2cBy Tommy Airey

on the edge of reservation
genocide, son of an old working,
smoking, drinking, distancing
immigrant. You were robbed of
intimacy, emotion, left with
nothing but the counterfeit world of
patriarchy–hiding, achieving,
planning, controlling. You were trained to
not take up too much space, to
stay out of conflict, to
play your role, dad hiding,
mom never confiding, neither
ever fighting.

was lonely, unsure, not convinced
anyone even noticed when you pole vaulted to
Oregon, south to California, suburban
dreams awaiting. You spoke in formula,
routine, trivia and statistic, an equation
easily solved, uncomplicated, on
the surface. Your brain’s left
side loomed large—logic and reason
your tools for every season.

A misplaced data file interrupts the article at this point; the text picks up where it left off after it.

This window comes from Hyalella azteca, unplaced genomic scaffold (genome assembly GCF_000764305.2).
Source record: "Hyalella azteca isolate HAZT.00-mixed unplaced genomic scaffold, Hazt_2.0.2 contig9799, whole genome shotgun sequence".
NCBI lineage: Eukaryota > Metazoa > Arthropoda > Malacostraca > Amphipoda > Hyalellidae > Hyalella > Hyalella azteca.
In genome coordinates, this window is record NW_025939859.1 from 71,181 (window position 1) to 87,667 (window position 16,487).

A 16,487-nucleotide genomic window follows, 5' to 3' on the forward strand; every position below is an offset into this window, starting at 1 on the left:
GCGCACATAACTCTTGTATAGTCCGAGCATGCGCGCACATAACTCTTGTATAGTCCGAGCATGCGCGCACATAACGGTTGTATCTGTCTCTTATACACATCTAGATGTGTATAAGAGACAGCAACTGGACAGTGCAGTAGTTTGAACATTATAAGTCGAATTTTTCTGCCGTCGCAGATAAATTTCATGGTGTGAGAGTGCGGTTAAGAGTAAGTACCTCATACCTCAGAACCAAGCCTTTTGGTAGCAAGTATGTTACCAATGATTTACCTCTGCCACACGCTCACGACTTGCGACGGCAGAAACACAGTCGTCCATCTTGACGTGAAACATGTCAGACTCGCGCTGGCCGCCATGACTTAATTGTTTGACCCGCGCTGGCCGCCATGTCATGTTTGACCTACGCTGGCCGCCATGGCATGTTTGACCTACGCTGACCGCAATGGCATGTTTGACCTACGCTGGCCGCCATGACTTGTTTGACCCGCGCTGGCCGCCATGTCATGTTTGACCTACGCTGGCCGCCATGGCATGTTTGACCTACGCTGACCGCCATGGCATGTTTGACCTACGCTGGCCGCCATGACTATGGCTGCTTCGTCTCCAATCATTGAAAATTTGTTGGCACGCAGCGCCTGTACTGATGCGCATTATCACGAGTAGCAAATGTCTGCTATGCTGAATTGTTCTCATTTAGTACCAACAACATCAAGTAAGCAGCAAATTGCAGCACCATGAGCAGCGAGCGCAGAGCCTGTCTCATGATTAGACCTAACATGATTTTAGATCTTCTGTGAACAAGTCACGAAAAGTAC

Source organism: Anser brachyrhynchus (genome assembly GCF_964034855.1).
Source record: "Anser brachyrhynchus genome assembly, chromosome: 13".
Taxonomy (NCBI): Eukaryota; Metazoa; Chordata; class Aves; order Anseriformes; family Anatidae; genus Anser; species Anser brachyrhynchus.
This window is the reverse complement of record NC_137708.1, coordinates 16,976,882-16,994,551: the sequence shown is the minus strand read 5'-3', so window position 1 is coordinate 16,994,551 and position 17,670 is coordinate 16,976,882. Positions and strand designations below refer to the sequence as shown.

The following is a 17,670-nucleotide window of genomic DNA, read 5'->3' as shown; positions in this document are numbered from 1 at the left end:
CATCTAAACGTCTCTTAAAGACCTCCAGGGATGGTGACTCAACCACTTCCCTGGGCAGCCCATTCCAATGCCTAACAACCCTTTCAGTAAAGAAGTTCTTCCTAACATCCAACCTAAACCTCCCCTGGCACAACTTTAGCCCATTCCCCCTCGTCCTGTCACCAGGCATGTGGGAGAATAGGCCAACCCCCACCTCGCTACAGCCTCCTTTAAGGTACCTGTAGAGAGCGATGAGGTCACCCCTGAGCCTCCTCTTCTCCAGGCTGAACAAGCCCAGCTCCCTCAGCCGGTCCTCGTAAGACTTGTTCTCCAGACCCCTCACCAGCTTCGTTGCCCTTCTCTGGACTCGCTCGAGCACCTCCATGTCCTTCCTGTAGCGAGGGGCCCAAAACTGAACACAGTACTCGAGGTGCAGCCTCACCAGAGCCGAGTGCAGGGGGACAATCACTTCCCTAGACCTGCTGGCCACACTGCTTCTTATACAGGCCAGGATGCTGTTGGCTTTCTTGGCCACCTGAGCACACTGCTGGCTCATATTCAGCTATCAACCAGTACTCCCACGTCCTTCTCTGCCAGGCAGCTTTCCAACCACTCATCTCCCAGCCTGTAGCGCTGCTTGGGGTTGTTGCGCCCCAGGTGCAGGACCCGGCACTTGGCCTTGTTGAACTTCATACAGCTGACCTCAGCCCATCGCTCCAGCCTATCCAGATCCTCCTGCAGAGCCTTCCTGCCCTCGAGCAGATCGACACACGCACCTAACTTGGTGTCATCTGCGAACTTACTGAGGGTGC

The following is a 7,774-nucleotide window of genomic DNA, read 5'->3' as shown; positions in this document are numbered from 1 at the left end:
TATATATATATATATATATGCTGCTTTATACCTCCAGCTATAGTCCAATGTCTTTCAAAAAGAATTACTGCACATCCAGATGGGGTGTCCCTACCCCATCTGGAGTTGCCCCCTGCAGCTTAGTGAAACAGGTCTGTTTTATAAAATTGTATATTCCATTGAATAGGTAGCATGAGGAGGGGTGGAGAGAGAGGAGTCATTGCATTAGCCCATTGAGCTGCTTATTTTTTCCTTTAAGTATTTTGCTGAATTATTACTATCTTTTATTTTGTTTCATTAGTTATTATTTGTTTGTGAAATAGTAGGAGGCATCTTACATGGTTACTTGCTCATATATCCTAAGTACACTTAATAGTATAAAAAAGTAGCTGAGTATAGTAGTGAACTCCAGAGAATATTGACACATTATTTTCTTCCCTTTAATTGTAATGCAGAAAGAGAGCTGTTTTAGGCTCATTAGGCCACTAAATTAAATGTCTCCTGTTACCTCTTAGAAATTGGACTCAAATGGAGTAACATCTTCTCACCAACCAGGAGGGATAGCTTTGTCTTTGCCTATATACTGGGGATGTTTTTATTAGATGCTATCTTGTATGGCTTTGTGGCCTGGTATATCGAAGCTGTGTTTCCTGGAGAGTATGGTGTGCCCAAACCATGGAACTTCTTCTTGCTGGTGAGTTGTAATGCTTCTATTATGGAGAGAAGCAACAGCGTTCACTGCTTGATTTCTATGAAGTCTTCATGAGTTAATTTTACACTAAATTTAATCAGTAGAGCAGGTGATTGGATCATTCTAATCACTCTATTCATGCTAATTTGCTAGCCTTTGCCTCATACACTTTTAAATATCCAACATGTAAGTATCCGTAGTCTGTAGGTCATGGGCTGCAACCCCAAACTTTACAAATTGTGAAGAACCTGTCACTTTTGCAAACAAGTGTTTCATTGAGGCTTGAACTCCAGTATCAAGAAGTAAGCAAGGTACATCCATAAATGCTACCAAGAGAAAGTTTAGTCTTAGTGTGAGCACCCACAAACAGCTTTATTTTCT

played it safe, stayed out of
the fray, on the outside—with family,
on politics, in conversation. Too much
lonely to risk losing anyone else. My
curious questions were met with
short shrugged answers. Your
neat schedule and nervous chuckle hid
the pain. Work, church and sports became
salvific, Trinitarian of sorts.

you were wrapped in kindness, service,
meek and mild. Your pastor called
you an amazing, unassuming man. Your
companions were the newspaper,
the novel, the net, the grocery, the gym,
Bible study, Book TV. Your heart’s left side
occluded. You were alone, quiet and
shivering. Like a child, you slipped out,
unknown, on your way home from
a Revelation around the throne,
holy, holy, holy.

carry the torch, burning
in my bosom:
gutting the guilt,
decolonizing duty,
naming the pain,
refusing to blame
the victim.

One thought on “Alone

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